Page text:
Rating agency Moody’s has warned that bank profitability will remain under pressure as banks face a number of challenges. Slow loan growth, intense competition, and declining interest rates will result in a contraction of net interest margins (NIMs). Increases in credit costs from historical lows will add to pressure on profitability.

A once-popular Queensland resort island ravaged by Cyclone Yasi has been sold to an investment group hoping to inject new life into the forgotten paradise. London-based group Mayfair 101 has bought Dunk Island for nearly $32 million and promises to bring the area back to its former glory. South of Cairns, the once picturesque holiday spot was hit hard by Cyclone Larry in 2006 and then virtually wiped out by Cyclone Yasi in 2011. It has sat dormant ever since. The new island owners, however, are hopeful they can turn things around. The group is also in talks to purchase part of Mission Beach in the Cassowary Coast Region at a combined price of $180 million, with hopes to transform the combined area into the “tourism mecca of Australia”. They also promise it will provide thousands of jobs. The resort, which once held proud position on the island, has been an eerie sight for 8 years. The resort was formerly owned by Peter Bond, who bought it for $7.5 million in 2011, shortly after Cyclone Yasi hit in February that same year. Bond had initially planned to have 40 suites and 40 staff at the resort but lost the key lease after several construction delays.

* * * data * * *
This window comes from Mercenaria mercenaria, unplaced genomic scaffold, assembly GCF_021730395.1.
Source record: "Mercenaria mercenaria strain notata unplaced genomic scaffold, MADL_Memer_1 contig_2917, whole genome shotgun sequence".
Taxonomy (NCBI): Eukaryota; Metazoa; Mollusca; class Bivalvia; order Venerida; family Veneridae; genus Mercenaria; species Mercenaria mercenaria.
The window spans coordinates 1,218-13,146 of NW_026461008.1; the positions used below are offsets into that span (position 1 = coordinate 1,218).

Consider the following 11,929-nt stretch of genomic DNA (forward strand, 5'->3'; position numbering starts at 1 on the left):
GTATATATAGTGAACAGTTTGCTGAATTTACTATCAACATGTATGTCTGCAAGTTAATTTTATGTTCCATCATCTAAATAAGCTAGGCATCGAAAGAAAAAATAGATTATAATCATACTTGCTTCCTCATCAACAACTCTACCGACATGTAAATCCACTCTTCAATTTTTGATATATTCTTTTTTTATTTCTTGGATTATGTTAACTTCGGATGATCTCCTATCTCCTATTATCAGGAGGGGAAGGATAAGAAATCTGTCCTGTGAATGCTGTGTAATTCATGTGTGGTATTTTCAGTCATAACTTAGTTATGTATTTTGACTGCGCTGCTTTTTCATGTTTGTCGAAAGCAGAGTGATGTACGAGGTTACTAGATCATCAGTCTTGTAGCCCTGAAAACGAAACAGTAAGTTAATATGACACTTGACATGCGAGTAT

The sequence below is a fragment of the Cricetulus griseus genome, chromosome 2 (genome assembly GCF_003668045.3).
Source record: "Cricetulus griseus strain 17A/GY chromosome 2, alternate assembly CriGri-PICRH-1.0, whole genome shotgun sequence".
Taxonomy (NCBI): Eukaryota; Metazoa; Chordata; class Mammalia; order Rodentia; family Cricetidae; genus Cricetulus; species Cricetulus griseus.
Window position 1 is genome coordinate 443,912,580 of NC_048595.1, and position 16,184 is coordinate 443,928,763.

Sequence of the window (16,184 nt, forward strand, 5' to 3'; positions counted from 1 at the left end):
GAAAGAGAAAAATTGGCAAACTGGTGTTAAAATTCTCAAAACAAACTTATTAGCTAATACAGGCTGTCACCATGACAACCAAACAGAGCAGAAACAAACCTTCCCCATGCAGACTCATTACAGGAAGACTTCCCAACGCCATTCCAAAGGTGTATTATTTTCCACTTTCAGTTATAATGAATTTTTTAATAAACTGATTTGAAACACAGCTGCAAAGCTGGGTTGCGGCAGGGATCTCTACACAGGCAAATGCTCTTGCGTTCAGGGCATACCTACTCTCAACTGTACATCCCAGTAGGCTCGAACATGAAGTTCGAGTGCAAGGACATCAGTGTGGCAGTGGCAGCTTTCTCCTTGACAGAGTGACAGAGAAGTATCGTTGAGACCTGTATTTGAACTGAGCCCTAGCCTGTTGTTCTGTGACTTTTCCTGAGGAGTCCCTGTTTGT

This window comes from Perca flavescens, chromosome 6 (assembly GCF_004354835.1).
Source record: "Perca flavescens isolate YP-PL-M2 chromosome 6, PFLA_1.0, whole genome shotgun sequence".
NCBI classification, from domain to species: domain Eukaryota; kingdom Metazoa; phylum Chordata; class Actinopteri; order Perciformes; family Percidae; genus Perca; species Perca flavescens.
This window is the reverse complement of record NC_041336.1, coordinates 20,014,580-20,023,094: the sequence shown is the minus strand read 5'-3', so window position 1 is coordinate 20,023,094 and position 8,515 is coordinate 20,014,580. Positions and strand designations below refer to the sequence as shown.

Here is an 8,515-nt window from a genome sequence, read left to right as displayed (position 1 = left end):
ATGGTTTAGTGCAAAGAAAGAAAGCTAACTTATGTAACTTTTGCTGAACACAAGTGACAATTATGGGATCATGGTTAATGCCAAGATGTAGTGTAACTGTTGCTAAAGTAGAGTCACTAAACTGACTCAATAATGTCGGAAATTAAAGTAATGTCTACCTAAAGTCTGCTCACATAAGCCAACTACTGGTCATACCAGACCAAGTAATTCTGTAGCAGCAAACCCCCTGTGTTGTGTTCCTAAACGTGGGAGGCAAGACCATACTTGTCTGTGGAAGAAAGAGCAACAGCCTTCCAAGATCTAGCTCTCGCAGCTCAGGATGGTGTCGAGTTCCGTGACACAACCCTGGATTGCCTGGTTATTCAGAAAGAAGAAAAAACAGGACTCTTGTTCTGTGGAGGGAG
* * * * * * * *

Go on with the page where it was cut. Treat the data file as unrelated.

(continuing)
Climate change is driving up the number of natural disasters hitting Australia, says one of the world’s major ratings agencies, warning more people could fall behind on their mortgage payments as a result. Moody’s on Monday released research saying an increase in natural disasters across Australia could prove an economic risk to banks and their customers. Queensland and NSW had been the worst affected by disasters such as floods and fires since 1970, Moody’s said, with an increasing number of all types of natural disasters over the past 49 years.